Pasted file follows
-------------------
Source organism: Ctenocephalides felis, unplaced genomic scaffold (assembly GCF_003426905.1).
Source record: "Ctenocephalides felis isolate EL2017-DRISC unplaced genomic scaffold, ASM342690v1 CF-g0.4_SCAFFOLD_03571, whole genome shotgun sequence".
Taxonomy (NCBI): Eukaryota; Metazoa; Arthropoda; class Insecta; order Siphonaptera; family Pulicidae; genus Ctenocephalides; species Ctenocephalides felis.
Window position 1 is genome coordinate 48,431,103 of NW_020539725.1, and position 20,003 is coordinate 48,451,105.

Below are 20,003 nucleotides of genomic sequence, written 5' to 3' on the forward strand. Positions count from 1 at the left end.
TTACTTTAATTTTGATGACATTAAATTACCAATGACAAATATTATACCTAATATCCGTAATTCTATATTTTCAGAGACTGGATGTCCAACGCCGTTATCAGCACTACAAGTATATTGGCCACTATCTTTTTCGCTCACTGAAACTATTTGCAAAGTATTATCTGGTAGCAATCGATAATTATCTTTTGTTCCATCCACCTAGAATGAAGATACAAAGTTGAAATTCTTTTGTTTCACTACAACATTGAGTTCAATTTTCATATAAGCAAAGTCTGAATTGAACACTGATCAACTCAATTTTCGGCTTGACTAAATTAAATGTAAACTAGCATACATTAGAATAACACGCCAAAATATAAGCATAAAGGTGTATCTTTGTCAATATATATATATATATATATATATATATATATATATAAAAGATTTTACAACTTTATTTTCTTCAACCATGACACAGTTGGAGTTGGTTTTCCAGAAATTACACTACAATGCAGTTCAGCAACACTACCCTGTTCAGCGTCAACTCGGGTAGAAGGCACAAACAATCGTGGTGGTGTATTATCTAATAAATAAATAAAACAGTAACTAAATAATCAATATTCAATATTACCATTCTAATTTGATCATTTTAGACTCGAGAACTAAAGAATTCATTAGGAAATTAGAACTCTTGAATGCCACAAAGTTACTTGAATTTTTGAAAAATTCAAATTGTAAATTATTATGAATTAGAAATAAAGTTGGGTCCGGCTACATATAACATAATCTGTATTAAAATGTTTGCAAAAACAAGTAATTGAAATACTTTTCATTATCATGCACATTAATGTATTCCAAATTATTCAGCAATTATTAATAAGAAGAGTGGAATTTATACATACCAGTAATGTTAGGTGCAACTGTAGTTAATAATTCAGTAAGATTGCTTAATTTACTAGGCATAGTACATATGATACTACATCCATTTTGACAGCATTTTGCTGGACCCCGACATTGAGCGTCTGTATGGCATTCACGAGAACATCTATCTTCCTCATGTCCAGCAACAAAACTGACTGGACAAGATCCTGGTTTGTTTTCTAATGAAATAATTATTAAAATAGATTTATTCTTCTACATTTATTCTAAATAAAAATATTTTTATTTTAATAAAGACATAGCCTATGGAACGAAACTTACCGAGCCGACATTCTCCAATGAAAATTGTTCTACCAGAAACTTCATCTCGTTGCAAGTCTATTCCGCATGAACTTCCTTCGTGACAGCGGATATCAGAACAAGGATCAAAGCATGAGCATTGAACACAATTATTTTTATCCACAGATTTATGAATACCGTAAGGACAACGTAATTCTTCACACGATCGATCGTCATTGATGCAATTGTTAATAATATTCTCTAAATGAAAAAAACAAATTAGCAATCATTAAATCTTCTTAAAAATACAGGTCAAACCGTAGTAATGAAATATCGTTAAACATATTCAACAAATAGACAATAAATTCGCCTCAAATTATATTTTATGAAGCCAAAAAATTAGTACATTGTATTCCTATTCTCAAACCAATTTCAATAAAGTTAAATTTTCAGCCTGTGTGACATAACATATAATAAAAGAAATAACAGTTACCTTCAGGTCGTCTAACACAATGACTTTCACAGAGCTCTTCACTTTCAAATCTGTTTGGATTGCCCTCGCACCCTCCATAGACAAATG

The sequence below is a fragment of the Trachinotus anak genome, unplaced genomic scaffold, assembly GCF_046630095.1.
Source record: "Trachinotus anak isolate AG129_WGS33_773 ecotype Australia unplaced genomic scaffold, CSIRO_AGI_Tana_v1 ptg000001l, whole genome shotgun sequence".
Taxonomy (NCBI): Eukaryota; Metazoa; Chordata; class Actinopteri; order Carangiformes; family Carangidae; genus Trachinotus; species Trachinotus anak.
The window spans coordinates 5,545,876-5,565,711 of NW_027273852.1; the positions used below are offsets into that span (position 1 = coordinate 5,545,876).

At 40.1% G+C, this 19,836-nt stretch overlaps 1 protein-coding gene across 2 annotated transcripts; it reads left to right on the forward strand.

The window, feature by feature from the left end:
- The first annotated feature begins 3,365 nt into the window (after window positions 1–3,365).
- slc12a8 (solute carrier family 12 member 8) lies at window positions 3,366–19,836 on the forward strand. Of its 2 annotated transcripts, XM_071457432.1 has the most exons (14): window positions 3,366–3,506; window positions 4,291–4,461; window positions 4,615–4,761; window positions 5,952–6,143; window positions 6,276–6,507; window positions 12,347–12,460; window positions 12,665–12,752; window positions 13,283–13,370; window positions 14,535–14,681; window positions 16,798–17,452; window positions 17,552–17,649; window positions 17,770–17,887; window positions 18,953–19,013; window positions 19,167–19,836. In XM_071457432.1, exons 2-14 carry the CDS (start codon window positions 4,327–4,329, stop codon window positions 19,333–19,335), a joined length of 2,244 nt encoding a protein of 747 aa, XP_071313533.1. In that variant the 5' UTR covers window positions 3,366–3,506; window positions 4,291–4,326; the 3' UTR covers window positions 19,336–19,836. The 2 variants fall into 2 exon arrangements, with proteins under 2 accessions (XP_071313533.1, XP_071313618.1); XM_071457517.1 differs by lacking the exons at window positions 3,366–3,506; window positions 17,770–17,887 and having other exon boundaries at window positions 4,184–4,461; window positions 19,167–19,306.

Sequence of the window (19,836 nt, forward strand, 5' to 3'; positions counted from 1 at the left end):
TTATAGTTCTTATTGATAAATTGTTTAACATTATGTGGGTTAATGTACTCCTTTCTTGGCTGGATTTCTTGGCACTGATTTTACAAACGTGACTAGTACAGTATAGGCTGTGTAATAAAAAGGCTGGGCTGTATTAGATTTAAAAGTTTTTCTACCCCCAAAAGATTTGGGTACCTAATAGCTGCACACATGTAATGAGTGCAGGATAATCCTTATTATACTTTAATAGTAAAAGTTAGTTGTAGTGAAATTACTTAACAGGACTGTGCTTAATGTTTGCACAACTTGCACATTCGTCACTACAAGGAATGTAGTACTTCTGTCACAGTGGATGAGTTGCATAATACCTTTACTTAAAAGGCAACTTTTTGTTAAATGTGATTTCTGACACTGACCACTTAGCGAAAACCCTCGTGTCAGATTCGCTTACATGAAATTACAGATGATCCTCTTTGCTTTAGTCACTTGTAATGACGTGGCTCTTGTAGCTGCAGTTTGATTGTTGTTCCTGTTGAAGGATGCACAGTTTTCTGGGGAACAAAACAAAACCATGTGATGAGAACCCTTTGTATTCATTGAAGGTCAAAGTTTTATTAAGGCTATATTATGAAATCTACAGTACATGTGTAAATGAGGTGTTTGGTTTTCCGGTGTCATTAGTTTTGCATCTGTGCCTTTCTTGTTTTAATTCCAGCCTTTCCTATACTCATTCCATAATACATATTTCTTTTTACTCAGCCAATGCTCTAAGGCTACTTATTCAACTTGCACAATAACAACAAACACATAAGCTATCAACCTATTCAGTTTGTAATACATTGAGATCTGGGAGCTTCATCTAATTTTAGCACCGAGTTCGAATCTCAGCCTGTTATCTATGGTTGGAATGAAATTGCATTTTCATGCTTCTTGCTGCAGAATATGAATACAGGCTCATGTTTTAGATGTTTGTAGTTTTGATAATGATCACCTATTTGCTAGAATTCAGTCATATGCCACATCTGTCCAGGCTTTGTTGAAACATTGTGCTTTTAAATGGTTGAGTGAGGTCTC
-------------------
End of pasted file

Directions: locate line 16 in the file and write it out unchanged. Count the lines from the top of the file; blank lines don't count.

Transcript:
TTATAGTTCTTATTGATAAATTGTTTAACATTATGTGGGTTAATGTACTCCTTTCTTGGCTGGATTTCTTGGCACTGATTTTACAAACGTGACTAGTACAGTATAGGCTGTGTAATAAAAAGGCTGGGCTGTATTAGATTTAAAAGTTTTTCTACCCCCAAAAGATTTGGGTACCTAATAGCTGCACACATGTAATGAGTGCAGGATAATCCTTATTATACTTTAATAGTAAAAGTTAGTTGTAGTGAAATTACTTAACAGGACTGTGCTTAATGTTTGCACAACTTGCACATTCGTCACTACAAGGAATGTAGTACTTCTGTCACAGTGGATGAGTTGCATAATACCTTTACTTAAAAGGCAACTTTTTGTTAAATGTGATTTCTGACACTGACCACTTAGCGAAAACCCTCGTGTCAGATTCGCTTACATGAAATTACAGATGATCCTCTTTGCTTTAGTCACTTGTAATGACGTGGCTCTTGTAGCTGCAGTTTGATTGTTGTTCCTGTTGAAGGATGCACAGTTTTCTGGGGAACAAAACAAAACCATGTGATGAGAACCCTTTGTATTCATTGAAGGTCAAAGTTTTATTAAGGCTATATTATGAAATCTACAGTACATGTGTAAATGAGGTGTTTGGTTTTCCGGTGTCATTAGTTTTGCATCTGTGCCTTTCTTGTTTTAATTCCAGCCTTTCCTATACTCATTCCATAATACATATTTCTTTTTACTCAGCCAATGCTCTAAGGCTACTTATTCAACTTGCACAATAACAACAAACACATAAGCTATCAACCTATTCAGTTTGTAATACATTGAGATCTGGGAGCTTCATCTAATTTTAGCACCGAGTTCGAATCTCAGCCTGTTATCTATGGTTGGAATGAAATTGCATTTTCATGCTTCTTGCTGCAGAATATGAATACAGGCTCATGTTTTAGATGTTTGTAGTTTTGATAATGATCACCTATTTGCTAGAATTCAGTCATATGCCACATCTGTCCAGGCTTTGTTGAAACATTGTGCTTTTAAATGGTTGAGTGAGGTCTC